In recent years the law school has maintained a constant enrollment of 7 percent blacks and 11 percent Mexican Americans in each entering class. When Hopwood applied, blacks competed only against other black applicants for admission, Mexican Americans competed only against Mexican Americans, and everyone else competed only against each other. The school would admit enough of each minority to meet the 7 and 11 percent goals and the remainder of the spaces went to the most-qualified non-blacks and non-Mexican Americans. As recruiting efforts began to show results and the qualifications of the minority applicants began to rise, the law school debated whether to increase the percentage of minority students or keep it the same in order to close the gap in credentials between the minorities and the rest of the students. The school decided to keep the percentages the same. The gap has narrowed, but it is far from closed.

The law school combines the grade point average and the LSAT score of each applicant into a single number called the Texas Index (TI). TI’s above a certain score are called “presumptive admits”; those below a certain score are “presumptive denies.” Everyone in between is in the “discretionary zone.” In 1992 the presumptive admit score for whites was 199. Hopwood’s TI was 199, but her score was considered inflated because of the schools she had attended. The presumptive admit score for minorities was 189, ten points lower than that of whites. The presumptive deny score for whites — 192 — was three points higher than the presumptive admit score for minorities. In the whole country only 88 black and 52 Mexican American law school applicants that year had a TI of at least 199, the presumptive admit score for whites. Without affirmative action, few if any minorities would be admitted to law school at the University of Texas. Yet with affirmative action, some whites are excluded in favor of less-qualified minority candidates.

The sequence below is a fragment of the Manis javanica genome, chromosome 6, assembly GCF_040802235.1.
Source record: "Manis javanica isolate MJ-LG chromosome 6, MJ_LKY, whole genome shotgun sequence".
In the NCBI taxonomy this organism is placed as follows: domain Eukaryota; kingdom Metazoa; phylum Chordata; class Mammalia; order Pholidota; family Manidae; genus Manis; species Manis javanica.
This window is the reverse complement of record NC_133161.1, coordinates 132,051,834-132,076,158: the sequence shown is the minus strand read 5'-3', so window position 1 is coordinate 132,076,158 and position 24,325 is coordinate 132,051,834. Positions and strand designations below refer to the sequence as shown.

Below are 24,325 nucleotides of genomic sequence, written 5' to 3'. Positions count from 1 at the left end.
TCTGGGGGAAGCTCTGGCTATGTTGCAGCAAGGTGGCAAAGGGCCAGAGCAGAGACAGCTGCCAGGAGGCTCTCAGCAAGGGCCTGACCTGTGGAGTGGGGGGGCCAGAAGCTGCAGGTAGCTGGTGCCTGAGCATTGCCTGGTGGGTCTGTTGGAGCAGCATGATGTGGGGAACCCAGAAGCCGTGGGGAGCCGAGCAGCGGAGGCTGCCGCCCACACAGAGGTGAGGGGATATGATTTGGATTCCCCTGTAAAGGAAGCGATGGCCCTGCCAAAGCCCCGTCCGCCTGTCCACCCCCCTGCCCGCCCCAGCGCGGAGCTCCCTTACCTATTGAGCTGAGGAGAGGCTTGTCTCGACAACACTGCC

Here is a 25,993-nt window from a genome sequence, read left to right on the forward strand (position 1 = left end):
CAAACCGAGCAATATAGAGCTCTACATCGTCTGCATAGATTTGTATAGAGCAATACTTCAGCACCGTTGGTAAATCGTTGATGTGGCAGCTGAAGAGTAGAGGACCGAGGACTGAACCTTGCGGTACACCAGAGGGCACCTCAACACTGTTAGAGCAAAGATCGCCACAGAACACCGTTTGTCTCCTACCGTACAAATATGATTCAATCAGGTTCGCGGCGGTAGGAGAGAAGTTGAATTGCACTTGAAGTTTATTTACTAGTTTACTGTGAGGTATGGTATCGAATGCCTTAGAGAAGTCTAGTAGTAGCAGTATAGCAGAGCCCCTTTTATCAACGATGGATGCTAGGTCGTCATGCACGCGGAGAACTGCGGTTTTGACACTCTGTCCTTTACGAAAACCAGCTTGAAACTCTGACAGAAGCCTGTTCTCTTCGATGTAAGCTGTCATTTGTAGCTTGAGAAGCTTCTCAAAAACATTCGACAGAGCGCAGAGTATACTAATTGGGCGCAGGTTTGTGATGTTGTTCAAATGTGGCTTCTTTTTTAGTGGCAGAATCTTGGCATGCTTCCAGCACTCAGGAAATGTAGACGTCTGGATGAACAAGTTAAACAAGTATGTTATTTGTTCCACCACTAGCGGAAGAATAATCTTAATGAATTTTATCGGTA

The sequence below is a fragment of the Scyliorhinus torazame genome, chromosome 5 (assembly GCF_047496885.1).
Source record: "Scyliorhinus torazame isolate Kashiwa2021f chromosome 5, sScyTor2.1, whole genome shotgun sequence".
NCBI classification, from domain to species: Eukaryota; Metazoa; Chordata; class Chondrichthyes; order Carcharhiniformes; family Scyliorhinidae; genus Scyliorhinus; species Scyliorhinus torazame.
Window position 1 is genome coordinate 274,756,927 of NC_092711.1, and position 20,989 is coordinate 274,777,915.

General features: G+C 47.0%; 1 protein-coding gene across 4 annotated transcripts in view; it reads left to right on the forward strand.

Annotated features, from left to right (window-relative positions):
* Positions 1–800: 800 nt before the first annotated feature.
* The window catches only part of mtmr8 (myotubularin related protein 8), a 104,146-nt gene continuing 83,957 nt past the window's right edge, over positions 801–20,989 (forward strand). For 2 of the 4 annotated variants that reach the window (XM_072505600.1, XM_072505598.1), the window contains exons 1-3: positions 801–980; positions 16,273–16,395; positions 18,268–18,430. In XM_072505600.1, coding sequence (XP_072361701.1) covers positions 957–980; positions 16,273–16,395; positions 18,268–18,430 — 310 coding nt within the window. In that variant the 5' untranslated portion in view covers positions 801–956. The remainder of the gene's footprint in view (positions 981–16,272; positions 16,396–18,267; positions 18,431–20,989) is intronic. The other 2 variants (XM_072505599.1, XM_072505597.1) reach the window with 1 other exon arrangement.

In the summer of 1992, shortly after she was turned down by the law school, Cheryl Hopwood received a letter from Steven W. Smith, an attorney in Austin who was a graduate of the law school, soliciting plaintiffs in a lawsuit in federal court against the university. With a more conservative Supreme Court on the bench, he was hoping to make a case that might